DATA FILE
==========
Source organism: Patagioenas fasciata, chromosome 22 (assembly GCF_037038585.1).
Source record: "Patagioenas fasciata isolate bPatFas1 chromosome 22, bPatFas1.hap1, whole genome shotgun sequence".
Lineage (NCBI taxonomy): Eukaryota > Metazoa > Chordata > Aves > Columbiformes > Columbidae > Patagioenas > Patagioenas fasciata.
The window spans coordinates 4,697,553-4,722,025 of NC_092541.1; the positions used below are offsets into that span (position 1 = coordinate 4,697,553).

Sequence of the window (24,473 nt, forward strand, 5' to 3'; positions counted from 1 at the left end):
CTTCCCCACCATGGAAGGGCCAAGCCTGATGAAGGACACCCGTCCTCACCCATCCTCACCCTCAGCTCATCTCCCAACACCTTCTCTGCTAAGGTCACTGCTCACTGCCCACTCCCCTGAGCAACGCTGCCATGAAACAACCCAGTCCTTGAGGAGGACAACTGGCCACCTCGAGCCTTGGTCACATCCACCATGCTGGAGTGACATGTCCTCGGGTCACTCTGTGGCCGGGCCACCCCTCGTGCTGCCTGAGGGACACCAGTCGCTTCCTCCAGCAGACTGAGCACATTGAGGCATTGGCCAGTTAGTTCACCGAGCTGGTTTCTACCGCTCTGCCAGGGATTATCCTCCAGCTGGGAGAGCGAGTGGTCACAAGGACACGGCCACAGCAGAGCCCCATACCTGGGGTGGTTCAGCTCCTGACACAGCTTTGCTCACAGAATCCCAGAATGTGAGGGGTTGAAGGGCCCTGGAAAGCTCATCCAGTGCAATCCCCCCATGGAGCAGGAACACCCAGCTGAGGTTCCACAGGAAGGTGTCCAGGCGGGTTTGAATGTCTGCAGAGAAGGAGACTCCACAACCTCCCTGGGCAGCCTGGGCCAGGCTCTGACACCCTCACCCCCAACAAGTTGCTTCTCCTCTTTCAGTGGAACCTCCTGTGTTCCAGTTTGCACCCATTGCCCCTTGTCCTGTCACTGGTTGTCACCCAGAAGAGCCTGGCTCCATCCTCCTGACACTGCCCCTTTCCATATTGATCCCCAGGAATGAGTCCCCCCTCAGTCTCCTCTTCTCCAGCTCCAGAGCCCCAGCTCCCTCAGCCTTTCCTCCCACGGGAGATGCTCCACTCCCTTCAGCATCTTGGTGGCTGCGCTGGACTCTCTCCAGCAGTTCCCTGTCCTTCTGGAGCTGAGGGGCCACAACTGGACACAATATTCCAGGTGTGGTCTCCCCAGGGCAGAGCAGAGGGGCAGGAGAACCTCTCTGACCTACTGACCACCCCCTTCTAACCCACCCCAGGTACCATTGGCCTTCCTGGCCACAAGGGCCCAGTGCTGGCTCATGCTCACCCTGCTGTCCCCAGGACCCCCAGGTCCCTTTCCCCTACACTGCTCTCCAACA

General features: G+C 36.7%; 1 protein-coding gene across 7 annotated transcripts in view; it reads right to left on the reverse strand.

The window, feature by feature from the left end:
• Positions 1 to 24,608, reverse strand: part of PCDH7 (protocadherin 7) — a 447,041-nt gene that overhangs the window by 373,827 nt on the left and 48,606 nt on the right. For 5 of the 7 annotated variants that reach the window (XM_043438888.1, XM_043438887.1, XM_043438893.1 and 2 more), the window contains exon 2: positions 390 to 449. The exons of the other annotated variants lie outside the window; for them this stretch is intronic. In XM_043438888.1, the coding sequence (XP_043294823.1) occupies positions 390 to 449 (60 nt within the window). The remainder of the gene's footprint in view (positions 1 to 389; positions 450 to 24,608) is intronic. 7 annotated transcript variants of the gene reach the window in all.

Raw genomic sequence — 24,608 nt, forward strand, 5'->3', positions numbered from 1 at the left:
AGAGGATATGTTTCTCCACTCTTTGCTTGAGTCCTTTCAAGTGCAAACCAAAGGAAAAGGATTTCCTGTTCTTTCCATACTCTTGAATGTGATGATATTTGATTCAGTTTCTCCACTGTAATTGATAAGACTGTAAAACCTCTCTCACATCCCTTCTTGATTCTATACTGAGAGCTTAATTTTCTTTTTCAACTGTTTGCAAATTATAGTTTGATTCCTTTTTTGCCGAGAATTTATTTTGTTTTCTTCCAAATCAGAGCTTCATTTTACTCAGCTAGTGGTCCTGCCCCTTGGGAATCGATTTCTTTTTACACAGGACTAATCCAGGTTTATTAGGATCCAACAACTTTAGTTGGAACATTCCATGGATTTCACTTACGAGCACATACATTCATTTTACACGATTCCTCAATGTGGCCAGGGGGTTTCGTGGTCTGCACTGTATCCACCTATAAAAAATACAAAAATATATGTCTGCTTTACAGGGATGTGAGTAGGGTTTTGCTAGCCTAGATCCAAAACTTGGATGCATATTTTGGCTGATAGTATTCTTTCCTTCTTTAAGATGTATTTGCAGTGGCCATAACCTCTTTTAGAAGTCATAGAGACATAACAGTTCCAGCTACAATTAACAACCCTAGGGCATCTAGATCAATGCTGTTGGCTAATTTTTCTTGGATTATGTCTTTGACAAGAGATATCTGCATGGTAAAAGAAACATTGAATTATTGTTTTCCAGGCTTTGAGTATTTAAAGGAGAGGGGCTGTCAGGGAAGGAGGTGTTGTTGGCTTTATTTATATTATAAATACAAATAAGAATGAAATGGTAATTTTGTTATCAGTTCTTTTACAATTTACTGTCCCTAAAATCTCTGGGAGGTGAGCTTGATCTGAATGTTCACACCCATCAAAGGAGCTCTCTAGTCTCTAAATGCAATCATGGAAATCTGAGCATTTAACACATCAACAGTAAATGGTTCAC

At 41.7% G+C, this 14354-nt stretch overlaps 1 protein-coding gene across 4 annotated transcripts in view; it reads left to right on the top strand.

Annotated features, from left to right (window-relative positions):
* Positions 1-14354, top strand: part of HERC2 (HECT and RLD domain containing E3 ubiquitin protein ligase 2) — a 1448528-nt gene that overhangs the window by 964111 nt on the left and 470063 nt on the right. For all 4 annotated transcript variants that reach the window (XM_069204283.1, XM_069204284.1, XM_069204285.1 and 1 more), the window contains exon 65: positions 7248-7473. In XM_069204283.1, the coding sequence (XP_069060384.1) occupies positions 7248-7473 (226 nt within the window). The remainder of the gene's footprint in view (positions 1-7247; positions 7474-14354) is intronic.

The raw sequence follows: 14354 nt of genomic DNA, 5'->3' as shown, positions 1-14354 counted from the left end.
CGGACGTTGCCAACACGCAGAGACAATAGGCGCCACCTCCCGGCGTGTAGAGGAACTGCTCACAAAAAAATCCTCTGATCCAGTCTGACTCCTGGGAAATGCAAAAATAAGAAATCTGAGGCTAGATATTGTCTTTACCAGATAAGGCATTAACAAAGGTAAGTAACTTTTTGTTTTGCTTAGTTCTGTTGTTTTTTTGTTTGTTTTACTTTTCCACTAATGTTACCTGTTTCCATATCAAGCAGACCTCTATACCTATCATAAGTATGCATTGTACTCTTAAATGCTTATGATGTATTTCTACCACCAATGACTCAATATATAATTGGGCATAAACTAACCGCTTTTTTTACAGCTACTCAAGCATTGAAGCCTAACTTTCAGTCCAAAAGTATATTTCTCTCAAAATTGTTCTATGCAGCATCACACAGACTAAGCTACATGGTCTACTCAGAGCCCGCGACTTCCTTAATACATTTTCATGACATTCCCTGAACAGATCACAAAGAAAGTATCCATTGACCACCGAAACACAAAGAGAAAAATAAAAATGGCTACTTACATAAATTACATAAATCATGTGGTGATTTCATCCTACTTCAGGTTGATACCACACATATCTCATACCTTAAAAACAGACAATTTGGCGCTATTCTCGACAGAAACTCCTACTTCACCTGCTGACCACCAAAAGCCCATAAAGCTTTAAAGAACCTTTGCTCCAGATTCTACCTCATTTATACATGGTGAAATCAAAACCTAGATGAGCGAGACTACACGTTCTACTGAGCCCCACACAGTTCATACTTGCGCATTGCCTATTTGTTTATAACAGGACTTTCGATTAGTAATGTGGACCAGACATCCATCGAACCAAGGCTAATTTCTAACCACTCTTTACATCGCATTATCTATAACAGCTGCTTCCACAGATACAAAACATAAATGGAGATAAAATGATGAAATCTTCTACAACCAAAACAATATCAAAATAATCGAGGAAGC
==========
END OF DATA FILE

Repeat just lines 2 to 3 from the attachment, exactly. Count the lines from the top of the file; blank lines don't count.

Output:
Source record: "Patagioenas fasciata isolate bPatFas1 chromosome 22, bPatFas1.hap1, whole genome shotgun sequence".
Lineage (NCBI taxonomy): Eukaryota > Metazoa > Chordata > Aves > Columbiformes > Columbidae > Patagioenas > Patagioenas fasciata.